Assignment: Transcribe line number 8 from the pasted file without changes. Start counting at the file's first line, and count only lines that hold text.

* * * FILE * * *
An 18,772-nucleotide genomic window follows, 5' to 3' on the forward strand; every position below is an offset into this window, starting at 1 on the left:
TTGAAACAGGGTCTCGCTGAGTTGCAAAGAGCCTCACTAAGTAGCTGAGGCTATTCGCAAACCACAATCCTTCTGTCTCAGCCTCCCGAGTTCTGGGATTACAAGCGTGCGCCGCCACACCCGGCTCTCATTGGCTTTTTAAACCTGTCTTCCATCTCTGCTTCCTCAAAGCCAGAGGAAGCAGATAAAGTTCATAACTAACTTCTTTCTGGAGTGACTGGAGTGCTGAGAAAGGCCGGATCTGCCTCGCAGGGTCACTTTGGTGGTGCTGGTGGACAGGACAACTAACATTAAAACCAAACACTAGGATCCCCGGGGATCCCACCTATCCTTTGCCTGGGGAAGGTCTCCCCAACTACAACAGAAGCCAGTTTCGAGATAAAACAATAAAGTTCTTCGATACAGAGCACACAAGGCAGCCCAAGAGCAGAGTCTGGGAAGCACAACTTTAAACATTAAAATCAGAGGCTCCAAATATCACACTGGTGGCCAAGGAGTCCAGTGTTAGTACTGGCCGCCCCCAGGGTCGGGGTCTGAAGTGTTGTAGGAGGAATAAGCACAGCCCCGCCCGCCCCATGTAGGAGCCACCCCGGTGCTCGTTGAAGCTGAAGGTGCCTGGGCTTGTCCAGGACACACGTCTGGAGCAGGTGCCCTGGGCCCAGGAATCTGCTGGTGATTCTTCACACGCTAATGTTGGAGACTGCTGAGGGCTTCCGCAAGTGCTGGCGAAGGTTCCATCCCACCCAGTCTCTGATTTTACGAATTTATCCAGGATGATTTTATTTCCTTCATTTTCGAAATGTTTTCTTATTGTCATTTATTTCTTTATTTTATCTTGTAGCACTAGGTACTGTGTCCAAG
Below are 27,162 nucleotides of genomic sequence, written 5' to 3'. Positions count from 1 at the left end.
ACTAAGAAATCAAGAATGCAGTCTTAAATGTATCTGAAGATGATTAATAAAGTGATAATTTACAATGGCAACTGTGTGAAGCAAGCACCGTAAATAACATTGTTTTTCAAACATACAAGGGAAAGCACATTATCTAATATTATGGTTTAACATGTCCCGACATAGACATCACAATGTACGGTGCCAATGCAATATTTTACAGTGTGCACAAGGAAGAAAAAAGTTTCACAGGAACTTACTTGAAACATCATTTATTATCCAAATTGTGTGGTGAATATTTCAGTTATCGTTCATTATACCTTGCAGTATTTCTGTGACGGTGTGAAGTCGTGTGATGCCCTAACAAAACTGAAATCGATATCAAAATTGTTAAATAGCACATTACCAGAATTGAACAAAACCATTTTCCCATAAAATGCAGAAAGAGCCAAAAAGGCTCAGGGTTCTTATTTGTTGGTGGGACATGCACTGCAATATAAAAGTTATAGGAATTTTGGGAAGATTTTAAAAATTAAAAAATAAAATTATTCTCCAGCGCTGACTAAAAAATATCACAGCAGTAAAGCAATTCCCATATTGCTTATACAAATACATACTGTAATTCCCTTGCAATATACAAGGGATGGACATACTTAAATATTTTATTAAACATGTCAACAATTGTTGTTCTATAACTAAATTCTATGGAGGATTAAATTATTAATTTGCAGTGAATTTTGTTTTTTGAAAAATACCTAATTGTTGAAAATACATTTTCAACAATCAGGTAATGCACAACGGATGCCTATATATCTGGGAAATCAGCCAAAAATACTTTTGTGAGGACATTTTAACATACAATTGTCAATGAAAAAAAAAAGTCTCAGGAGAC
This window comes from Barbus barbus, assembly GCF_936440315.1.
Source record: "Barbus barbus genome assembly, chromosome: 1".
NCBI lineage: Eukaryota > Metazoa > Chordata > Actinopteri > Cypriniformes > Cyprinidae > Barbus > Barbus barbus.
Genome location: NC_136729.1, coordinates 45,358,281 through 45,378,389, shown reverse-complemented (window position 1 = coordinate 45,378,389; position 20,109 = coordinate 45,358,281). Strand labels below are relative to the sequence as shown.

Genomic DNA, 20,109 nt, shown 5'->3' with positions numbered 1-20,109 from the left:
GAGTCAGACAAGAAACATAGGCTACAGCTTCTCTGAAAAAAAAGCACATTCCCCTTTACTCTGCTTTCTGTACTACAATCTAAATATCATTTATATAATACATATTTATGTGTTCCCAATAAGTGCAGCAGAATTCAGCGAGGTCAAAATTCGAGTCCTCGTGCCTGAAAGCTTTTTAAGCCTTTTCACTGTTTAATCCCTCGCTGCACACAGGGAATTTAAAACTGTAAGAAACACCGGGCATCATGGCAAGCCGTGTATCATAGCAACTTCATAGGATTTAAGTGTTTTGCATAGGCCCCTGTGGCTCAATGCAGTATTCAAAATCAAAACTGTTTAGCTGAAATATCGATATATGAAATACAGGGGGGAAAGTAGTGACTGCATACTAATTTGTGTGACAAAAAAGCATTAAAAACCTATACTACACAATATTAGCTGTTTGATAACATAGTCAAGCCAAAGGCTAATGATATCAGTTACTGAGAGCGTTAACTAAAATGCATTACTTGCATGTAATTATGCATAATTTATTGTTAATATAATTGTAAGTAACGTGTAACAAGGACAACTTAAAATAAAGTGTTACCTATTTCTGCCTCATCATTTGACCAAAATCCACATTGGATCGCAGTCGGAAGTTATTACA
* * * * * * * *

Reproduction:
Genome location: NC_136729.1, coordinates 45,358,281 through 45,378,389, shown reverse-complemented (window position 1 = coordinate 45,378,389; position 20,109 = coordinate 45,358,281). Strand labels below are relative to the sequence as shown.